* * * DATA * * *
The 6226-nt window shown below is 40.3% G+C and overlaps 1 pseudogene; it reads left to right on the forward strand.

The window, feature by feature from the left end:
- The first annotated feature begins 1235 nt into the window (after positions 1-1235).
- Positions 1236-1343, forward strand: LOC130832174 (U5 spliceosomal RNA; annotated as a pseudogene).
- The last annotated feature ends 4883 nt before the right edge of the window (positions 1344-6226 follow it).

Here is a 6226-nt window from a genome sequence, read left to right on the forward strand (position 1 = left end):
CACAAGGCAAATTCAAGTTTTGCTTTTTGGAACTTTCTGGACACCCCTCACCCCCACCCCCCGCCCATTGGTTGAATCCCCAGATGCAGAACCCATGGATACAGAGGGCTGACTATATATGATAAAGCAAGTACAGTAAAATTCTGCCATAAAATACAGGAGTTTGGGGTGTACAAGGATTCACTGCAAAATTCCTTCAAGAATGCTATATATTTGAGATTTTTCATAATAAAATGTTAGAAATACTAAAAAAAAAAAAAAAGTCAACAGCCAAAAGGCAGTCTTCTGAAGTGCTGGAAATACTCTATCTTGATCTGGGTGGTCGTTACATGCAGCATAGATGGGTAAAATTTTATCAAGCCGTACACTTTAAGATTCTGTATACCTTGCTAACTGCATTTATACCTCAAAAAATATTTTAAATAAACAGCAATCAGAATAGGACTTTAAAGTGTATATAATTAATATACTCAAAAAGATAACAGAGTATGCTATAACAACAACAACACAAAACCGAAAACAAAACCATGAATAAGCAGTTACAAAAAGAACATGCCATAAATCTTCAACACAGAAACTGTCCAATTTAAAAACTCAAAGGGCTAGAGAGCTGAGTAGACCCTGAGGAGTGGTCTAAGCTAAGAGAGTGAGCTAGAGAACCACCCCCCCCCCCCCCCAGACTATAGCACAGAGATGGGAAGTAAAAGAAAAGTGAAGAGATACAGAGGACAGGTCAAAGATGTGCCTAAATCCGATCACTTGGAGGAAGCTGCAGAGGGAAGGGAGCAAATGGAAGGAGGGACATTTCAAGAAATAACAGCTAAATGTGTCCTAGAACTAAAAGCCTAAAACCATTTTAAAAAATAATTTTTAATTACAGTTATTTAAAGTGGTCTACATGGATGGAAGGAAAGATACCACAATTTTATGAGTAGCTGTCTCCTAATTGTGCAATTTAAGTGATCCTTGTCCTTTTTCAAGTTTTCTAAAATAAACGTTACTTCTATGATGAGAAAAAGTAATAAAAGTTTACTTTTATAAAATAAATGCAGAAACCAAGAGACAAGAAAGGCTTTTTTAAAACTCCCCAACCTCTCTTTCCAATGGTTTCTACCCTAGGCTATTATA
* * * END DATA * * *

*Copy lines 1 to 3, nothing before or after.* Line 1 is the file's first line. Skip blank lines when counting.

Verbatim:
The 6226-nt window shown below is 40.3% G+C and overlaps 1 pseudogene; it reads left to right on the forward strand.

The window, feature by feature from the left end:
- The first annotated feature begins 1235 nt into the window (after positions 1-1235).